The 'Cultura Mágica' series was presented at Parent Company Gallery in Brooklyn, NY, as part of the exhibition 'Repetition means a/void'. 

June 19 - July 30 2023


Images credit in order of appearence

Graphite on paper 14 x 14 inches

Cultura Magica
Graphite on paper 14 x 14 inches

Graphite on paper 14 x 14 inches

Graphite on paper 14 x 14 inches

Graphite on paper 14 x 14 inches

Repetition means a/void

By Re’al Christian

anaphora's not there, even when epistrophe and epiphora are displaced. repetition is dis place/meant, too, and sometimes almost means avoid, as in the case of fold tending not to turn toward self-enveloping. it's like a repeated end making up so insistently for the absence of its repeated beginning that beginning come out to show them in the end.

Fred Moten1

Repetition of physical and rhetorical beginnings and endings inform the exhibition Repetition means a/void. Featuring the work of Amra Causevic and Simón Ramirez, the show considers how repetitive acts of meaningful accumulation form new modes of belonging to or existing within the space of language. Both artists employ reused or re-rendered objects and images to illustrate the inarticulable—the limits of language, of being without or between languages; the repetitive use of familiar images, objects, and sounds offers alternative means of communication.

Amra Causevic’s installations can be seen as a living archive—objects accumulated over time, often embedded into vessels or manipulated, reference moments of commute, movement, and migration. They comprise found items, gifts, and refuse thrown away by anonymous others or by the artist herself. The objects presented in Repetition means a/void are compiled from items collected in transit between the artist’s home, her place of work, and her studio. Despite the repetitive nature of this route, she witnesses change, even in the familiar: a common course or a repeated pathway can undergo small, imperceptible variations over time, creating deviations from the norm. The balance between the familiar and the unknown opens unique opportunities for play; each object can be touched and activated.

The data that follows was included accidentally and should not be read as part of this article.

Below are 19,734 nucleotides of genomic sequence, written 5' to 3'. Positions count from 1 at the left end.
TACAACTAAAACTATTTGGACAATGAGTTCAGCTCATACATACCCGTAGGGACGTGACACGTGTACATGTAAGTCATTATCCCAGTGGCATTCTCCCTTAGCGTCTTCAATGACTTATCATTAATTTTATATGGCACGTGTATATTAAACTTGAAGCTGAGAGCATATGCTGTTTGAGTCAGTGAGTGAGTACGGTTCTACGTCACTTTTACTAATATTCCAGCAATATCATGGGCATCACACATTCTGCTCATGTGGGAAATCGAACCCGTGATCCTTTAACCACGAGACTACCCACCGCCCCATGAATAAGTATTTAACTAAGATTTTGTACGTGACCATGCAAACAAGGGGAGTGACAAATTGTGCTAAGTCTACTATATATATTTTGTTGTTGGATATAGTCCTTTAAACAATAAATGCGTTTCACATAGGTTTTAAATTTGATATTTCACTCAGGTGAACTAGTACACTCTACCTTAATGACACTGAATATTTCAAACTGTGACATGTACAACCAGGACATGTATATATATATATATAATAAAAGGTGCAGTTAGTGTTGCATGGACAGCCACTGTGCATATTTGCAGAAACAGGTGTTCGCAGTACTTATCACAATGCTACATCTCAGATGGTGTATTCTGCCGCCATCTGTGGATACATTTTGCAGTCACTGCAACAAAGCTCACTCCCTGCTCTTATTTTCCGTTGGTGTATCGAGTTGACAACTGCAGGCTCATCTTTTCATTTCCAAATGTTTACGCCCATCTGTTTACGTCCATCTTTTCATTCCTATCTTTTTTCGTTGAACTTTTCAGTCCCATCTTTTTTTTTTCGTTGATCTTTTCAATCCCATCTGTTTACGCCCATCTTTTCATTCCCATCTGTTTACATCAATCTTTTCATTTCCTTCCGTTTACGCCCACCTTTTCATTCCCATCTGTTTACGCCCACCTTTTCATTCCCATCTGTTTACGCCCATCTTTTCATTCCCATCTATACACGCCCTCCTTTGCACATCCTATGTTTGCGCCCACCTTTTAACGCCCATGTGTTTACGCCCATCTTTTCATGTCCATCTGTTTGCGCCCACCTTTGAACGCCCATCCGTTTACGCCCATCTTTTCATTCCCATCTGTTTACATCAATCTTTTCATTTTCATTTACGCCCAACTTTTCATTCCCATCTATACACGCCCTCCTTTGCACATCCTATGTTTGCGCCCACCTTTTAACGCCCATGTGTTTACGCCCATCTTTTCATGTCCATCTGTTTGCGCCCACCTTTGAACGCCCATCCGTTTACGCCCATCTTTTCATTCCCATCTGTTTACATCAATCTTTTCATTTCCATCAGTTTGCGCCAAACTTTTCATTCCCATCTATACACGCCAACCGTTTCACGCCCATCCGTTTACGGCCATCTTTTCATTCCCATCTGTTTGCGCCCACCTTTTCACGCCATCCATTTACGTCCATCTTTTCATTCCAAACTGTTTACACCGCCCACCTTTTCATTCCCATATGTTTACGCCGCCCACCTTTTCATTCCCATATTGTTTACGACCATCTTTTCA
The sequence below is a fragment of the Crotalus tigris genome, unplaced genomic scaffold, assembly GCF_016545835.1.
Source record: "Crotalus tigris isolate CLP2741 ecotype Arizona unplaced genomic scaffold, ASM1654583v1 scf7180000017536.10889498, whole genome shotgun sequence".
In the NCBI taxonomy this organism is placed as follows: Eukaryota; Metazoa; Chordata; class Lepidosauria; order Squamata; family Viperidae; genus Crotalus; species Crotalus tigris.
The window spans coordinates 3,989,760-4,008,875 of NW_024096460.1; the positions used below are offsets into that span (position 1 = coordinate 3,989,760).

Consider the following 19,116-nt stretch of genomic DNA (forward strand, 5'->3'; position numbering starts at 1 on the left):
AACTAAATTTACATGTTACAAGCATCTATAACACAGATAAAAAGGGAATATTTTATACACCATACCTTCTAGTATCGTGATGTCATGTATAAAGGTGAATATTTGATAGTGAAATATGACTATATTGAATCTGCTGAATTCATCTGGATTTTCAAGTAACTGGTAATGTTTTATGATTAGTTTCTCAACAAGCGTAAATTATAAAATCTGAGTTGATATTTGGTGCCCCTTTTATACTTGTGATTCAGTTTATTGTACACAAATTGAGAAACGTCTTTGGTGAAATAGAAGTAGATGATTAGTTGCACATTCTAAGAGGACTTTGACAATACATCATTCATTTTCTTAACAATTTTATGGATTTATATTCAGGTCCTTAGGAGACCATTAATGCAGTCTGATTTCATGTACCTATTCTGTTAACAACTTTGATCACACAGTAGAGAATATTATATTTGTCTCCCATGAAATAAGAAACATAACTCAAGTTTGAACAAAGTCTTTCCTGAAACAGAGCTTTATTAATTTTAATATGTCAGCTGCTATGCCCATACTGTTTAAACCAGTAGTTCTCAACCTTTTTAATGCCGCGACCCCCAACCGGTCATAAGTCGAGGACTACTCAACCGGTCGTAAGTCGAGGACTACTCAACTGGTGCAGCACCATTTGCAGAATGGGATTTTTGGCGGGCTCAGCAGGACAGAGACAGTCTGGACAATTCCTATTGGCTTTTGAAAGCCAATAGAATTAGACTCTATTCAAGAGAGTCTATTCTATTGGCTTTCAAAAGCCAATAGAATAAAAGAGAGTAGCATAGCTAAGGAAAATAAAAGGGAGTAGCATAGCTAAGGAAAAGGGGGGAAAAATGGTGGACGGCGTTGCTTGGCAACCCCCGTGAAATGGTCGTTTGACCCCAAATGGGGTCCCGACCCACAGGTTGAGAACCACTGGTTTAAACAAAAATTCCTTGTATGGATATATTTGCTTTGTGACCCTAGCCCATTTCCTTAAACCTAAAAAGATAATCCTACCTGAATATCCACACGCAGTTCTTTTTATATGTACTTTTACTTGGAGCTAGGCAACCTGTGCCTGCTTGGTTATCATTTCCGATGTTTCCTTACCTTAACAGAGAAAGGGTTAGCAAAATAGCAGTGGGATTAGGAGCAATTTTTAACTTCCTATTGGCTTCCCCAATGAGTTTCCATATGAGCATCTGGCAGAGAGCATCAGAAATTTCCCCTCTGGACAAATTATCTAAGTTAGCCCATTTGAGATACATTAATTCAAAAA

In finding new uses for these ready-made objects, Causevic considers the thin divide between what is saved and what is discarded, how the ecological impact of an object factors into its obsolesce, and how some objects are crafted to be dispensable, replaceable, and thus commodifiable. The process of discarding objects ties directly into the artist’s practice of assembly; Causevic’s family emigrated during the Bosnian War in the early 1990s, living in several countries and leaving many objects behind before settling in the United States. Through the careful accumulation of visual data, the artist questions how material possessions can articulate abstract concepts of home, being, 
and belonging.

Simón Ramirez constructs language through aggregated visual information. In his works Cultura magica, TQM, Fuego, Untitled, and Luna, the artist translates what he refers to as “found images”—photographs and film stills, illustrations and graffiti—to drawings on paper, configuring new, often random associations between disparate pieces of visual information. In this process, he formulates a syntax based on visual rhymes and dissonance. The drawings recreate the low- fi, lossy quality of the images that inspired them.

They demonstrate something lost in translation, the gap between the original and the facsimile, which the artist likens to the delayed simultaneity of transmitted media images in countries like his native Colombia.

Ramirez leaves enough data to allude to an object or image’s original form but presents it in a new context, making the subject matter simultaneously familiar yet difficult to define. While the drawings build new visual vocabularies, they reveal the limitations of language, as processes of meaning-making rely on interrelated, interdependent, interwoven fragments of information. Ramirez equates this process of visual mistranslation with the experience of migration; the use of language morphs through estrangement while exploring the poetic potential of misunderstanding. The slippages between drawing and image, image and object, object and name, create a critical framework, conveying a double consciousness—this multivalent understanding, or necessary multiplicity of sensory perceptions, engenders the experience of “unlanguaging,”2 of losing language, and of building language anew.

Together, Causevic and Ramirez conjure ephemeral relationships between memory and place, movement and dwelling, mobility and stasis. Each artist considers the experience, formulation, and deconstruction of language, making poetic use of displaced and amalgamated objects to construct new visual lexicons.

1. Fred Moten, “epistrophe and epistrophy,” perennial fashion presence falling (Seattle and New York: Wave Books, 2023), 95.

2. See Jesse Chun, “An Index for Unlanguaging,” See also Rey Chow, Not Like a Native Speaker: On Languaging as a Postcolonial Experience (New York: Columbia University Press, 2014)